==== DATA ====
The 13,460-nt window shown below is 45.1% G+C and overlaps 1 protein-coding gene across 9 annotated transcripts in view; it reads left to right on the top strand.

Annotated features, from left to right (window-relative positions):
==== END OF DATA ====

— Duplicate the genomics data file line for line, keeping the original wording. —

The 13,460-nt window shown below is 45.1% G+C and overlaps 1 protein-coding gene across 9 annotated transcripts in view; it reads left to right on the top strand.

Annotated features, from left to right (window-relative positions):